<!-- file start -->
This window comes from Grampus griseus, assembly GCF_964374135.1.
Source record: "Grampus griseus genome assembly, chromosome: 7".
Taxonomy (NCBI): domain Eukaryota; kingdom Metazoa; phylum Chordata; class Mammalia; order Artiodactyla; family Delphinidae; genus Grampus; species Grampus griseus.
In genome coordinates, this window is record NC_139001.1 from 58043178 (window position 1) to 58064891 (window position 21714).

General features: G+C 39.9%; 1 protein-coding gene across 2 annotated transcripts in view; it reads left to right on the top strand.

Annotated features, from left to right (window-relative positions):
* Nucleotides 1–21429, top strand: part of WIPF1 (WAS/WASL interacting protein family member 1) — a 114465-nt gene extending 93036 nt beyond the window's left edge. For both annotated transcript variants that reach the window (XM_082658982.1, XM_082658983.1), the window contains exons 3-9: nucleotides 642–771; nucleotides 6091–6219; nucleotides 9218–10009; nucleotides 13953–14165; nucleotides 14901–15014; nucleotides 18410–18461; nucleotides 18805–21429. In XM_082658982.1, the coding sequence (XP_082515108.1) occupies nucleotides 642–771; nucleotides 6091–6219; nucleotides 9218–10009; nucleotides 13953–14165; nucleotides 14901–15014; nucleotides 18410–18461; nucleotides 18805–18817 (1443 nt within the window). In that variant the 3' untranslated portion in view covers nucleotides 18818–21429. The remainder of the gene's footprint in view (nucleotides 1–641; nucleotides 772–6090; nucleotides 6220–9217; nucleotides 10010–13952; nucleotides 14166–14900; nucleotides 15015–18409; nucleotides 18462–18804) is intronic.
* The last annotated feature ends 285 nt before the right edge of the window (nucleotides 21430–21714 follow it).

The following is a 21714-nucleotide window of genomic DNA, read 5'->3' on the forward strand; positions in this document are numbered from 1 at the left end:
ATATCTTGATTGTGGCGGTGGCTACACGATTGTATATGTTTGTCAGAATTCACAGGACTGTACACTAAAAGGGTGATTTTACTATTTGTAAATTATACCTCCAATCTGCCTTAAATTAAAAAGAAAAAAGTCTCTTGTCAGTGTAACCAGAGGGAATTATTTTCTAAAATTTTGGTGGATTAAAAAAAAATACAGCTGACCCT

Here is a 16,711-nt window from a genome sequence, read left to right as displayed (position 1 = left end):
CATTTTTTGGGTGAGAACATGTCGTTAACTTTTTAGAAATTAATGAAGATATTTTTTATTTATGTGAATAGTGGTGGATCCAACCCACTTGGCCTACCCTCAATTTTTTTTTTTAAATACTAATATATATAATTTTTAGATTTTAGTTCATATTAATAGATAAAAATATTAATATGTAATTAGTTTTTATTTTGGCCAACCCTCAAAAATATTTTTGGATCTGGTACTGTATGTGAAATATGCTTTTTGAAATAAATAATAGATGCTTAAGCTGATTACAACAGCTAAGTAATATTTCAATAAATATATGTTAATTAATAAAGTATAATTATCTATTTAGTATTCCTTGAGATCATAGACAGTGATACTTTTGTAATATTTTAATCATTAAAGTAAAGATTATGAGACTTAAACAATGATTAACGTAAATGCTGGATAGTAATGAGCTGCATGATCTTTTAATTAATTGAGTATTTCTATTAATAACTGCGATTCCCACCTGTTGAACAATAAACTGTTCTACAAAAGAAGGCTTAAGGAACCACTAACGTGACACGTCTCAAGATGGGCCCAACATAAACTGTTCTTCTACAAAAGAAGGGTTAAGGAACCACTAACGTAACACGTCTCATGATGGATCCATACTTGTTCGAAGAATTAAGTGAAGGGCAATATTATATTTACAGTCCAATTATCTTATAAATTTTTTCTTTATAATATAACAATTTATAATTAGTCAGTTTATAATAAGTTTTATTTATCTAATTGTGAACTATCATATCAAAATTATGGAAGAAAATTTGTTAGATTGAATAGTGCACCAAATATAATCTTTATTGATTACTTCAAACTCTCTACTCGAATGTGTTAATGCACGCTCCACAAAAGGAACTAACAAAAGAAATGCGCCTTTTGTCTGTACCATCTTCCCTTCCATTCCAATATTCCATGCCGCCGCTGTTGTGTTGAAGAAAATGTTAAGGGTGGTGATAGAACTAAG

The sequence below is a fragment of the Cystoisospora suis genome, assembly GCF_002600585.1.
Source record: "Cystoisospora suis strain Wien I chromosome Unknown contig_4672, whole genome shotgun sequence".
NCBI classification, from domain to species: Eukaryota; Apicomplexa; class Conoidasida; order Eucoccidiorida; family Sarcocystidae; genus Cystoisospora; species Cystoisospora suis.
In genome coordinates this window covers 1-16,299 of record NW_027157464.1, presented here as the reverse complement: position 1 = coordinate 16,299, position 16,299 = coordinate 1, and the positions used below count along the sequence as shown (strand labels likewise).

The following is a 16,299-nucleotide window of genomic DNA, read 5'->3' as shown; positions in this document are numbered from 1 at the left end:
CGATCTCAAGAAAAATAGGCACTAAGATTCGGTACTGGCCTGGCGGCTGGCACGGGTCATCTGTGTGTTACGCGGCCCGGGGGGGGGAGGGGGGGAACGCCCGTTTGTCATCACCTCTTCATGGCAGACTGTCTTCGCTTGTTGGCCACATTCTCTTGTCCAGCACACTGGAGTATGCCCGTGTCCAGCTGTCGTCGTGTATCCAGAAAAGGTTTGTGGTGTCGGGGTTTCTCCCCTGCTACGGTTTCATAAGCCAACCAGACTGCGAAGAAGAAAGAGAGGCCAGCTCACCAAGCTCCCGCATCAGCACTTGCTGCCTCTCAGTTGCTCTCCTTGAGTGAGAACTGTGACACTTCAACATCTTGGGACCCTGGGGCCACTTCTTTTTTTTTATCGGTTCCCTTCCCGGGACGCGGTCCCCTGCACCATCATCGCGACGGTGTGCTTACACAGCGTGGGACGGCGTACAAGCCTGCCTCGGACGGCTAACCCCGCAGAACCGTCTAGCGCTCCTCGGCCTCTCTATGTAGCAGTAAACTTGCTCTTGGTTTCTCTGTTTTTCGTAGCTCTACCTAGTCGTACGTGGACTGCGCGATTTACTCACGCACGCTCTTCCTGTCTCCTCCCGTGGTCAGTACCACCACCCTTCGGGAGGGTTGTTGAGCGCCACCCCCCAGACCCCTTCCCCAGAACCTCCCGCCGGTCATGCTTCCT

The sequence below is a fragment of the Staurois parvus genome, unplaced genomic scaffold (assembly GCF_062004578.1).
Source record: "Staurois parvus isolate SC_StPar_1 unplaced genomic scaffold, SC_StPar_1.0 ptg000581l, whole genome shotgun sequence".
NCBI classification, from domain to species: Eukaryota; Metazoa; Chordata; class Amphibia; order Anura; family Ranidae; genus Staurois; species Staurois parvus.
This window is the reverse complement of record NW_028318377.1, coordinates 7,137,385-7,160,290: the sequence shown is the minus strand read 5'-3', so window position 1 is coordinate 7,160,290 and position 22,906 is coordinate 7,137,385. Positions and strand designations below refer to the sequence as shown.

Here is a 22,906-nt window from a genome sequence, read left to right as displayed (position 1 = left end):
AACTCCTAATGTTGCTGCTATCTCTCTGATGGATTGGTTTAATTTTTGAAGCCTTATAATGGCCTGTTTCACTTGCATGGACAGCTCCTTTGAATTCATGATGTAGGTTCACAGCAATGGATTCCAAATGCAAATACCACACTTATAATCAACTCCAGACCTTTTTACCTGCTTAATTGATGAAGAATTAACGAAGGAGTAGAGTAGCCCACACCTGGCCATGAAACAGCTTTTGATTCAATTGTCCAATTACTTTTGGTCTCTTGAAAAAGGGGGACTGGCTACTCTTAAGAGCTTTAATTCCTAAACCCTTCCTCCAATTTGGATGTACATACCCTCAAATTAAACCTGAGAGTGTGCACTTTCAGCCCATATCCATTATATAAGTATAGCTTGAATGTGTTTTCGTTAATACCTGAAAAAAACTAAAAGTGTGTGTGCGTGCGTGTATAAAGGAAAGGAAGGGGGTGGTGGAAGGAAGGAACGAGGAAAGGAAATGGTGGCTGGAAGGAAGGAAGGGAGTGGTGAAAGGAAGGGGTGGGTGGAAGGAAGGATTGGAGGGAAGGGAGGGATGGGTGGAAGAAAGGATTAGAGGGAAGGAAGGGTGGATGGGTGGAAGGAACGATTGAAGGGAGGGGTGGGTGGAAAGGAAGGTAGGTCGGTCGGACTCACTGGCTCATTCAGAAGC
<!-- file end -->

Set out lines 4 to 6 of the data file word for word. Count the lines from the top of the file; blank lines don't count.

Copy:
In genome coordinates, this window is record NC_139001.1 from 58043178 (window position 1) to 58064891 (window position 21714).

General features: G+C 39.9%; 1 protein-coding gene across 2 annotated transcripts in view; it reads left to right on the top strand.

Annotated features, from left to right (window-relative positions):